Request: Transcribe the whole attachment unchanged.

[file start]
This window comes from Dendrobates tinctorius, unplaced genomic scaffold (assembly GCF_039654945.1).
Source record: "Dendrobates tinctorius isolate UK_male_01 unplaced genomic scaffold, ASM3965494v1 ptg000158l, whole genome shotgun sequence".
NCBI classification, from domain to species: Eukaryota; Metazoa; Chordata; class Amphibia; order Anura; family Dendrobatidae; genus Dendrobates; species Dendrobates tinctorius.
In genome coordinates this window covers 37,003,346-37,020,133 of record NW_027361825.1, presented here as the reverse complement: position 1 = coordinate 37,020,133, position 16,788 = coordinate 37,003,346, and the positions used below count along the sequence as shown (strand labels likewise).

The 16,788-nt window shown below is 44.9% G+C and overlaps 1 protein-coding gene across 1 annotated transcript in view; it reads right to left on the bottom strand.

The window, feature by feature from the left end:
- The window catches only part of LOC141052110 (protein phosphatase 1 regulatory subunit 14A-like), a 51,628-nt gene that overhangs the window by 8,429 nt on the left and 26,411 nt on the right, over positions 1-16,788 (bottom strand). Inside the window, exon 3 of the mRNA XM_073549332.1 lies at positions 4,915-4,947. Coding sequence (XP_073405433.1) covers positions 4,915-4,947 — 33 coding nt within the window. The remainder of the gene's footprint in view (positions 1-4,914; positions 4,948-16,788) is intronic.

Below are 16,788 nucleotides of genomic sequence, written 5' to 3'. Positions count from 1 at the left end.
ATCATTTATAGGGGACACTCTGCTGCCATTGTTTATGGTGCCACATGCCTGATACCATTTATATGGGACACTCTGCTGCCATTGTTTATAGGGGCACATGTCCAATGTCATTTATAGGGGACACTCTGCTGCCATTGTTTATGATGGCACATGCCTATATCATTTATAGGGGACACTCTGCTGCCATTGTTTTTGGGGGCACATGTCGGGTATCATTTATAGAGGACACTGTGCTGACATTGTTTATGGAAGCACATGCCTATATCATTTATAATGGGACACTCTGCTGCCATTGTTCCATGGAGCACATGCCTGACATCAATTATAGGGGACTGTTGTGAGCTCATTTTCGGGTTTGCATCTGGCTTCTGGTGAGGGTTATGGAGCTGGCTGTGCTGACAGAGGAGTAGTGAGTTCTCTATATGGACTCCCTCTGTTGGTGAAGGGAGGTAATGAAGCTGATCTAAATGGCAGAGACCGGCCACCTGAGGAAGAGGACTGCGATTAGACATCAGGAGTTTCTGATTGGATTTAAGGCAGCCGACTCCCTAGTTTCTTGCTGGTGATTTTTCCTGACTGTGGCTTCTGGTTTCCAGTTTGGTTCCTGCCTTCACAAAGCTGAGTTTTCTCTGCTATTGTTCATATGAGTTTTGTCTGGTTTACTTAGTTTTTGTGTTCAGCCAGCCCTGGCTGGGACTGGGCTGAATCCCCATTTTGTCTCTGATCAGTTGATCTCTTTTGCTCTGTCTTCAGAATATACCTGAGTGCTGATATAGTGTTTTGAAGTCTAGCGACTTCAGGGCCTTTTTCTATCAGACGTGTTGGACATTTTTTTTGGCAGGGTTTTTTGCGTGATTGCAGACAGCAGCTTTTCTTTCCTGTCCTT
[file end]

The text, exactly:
This window comes from Dendrobates tinctorius, unplaced genomic scaffold (assembly GCF_039654945.1).
Source record: "Dendrobates tinctorius isolate UK_male_01 unplaced genomic scaffold, ASM3965494v1 ptg000158l, whole genome shotgun sequence".
NCBI classification, from domain to species: Eukaryota; Metazoa; Chordata; class Amphibia; order Anura; family Dendrobatidae; genus Dendrobates; species Dendrobates tinctorius.
In genome coordinates this window covers 37,003,346-37,020,133 of record NW_027361825.1, presented here as the reverse complement: position 1 = coordinate 37,020,133, position 16,788 = coordinate 37,003,346, and the positions used below count along the sequence as shown (strand labels likewise).

The 16,788-nt window shown below is 44.9% G+C and overlaps 1 protein-coding gene across 1 annotated transcript in view; it reads right to left on the bottom strand.

The window, feature by feature from the left end:
- The window catches only part of LOC141052110 (protein phosphatase 1 regulatory subunit 14A-like), a 51,628-nt gene that overhangs the window by 8,429 nt on the left and 26,411 nt on the right, over positions 1-16,788 (bottom strand). Inside the window, exon 3 of the mRNA XM_073549332.1 lies at positions 4,915-4,947. Coding sequence (XP_073405433.1) covers positions 4,915-4,947 — 33 coding nt within the window. The remainder of the gene's footprint in view (positions 1-4,914; positions 4,948-16,788) is intronic.

Below are 16,788 nucleotides of genomic sequence, written 5' to 3'. Positions count from 1 at the left end.
ATCATTTATAGGGGACACTCTGCTGCCATTGTTTATGGTGCCACATGCCTGATACCATTTATATGGGACACTCTGCTGCCATTGTTTATAGGGGCACATGTCCAATGTCATTTATAGGGGACACTCTGCTGCCATTGTTTATGATGGCACATGCCTATATCATTTATAGGGGACACTCTGCTGCCATTGTTTTTGGGGGCACATGTCGGGTATCATTTATAGAGGACACTGTGCTGACATTGTTTATGGAAGCACATGCCTATATCATTTATAATGGGACACTCTGCTGCCATTGTTCCATGGAGCACATGCCTGACATCAATTATAGGGGACTGTTGTGAGCTCATTTTCGGGTTTGCATCTGGCTTCTGGTGAGGGTTATGGAGCTGGCTGTGCTGACAGAGGAGTAGTGAGTTCTCTATATGGACTCCCTCTGTTGGTGAAGGGAGGTAATGAAGCTGATCTAAATGGCAGAGACCGGCCACCTGAGGAAGAGGACTGCGATTAGACATCAGGAGTTTCTGATTGGATTTAAGGCAGCCGACTCCCTAGTTTCTTGCTGGTGATTTTTCCTGACTGTGGCTTCTGGTTTCCAGTTTGGTTCCTGCCTTCACAAAGCTGAGTTTTCTCTGCTATTGTTCATATGAGTTTTGTCTGGTTTACTTAGTTTTTGTGTTCAGCCAGCCCTGGCTGGGACTGGGCTGAATCCCCATTTTGTCTCTGATCAGTTGATCTCTTTTGCTCTGTCTTCAGAATATACCTGAGTGCTGATATAGTGTTTTGAAGTCTAGCGACTTCAGGGCCTTTTTCTATCAGACGTGTTGGACATTTTTTTTGGCAGGGTTTTTTGCGTGATTGCAGACAGCAGCTTTTCTTTCCTGTCCTT